Social media content. When we’re talking about social media channels specifically, to cut through the clutter, it has to be entertaining and/or storytelling or helpful, useful, or valuable, also laser-focused on your audience. And your audience is not everybody. It’s definitely not everybody.
Video is completely vital. We know that. What I found interesting as I was reading a report released by Instagram, and they found that, especially their younger audiences, they liked the Instagram stories and the content created by amateurs, amateur content creators and not celebrity. So I thought that was really, really interesting. So we might have an advantage there. They don’t like polished. Like, younger audiences don’t really like 100% polished and perfect and, like, tied in a bow.
So what should your strategy be for Facebook? And, of course, each of these channels could be another hour-and-a-half webinar, but I wanted to touch on just a few. I want to give you some a few tips and tricks for, you know, cutting through the clutter, getting more visibility on Facebook and Twitter and Instagram.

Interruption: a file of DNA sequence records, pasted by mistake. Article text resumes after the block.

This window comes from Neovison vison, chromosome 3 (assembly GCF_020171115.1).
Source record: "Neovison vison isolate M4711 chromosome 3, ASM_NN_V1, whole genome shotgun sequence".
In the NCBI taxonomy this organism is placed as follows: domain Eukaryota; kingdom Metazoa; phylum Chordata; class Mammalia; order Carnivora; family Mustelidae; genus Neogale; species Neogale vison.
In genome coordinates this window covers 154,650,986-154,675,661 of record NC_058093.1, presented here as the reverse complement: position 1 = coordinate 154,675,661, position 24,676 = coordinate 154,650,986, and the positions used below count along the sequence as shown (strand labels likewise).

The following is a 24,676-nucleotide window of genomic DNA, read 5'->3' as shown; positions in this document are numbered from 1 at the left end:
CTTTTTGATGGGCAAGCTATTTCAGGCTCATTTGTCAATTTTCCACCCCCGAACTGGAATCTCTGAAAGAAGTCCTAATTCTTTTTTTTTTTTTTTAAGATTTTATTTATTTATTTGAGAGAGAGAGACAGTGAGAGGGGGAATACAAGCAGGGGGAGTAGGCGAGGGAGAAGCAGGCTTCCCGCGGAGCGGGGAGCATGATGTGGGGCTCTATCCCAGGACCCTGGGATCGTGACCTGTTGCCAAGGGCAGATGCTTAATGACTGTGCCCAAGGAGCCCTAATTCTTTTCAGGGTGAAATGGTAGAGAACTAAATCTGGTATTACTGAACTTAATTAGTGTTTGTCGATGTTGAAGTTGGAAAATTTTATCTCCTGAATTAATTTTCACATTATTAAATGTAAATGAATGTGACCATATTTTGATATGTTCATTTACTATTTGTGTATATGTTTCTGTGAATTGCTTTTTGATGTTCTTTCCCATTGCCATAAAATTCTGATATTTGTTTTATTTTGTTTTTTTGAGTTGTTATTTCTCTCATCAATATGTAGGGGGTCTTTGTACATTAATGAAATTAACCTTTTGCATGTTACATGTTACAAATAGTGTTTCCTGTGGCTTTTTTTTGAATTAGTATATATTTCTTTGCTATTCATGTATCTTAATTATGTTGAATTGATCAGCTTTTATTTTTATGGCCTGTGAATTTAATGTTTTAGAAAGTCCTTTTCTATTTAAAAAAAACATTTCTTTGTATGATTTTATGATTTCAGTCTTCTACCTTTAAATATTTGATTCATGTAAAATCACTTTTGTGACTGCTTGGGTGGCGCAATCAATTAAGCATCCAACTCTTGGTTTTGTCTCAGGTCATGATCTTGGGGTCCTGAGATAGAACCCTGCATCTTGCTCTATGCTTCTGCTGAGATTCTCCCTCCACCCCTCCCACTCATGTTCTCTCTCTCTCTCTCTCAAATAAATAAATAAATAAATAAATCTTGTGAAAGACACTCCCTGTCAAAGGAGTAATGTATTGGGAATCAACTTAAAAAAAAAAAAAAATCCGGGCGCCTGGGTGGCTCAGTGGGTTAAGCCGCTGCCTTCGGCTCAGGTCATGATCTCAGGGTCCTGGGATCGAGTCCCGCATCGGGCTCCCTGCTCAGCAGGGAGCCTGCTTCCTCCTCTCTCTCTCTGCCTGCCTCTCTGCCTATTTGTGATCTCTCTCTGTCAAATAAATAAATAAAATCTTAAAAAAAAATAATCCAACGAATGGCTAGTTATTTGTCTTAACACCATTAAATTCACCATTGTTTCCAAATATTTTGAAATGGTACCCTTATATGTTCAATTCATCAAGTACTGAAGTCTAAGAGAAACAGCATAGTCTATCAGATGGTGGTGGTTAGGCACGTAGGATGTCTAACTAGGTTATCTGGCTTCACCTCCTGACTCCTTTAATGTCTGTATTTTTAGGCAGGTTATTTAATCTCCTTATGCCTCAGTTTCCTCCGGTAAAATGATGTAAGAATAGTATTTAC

I’ve seen posting less frequently or better as long. As what you’re posting is really, really high quality, starting a Facebook group around a cause or around your mission works really well to help create more engagement. Also, for Facebook, loves the meaningful interactions. Live video, we can’t get away from it. It’s the most powerful engaging type of content that you can share on Facebook. Being helpful, sharing those resources we talked about, that field guide for new parents, that kind of thing, that works really well. And, of course, entertaining work well also.
So some examples, Boston Children’s, I love this because they use emojis, and it looks like a post that a friend of mine would post. So I’m not going to just automatically scroll past it because it looks like a friend of mine could have posted it. And it’s written in this really human language, and it’s also, of course, a really cute picture.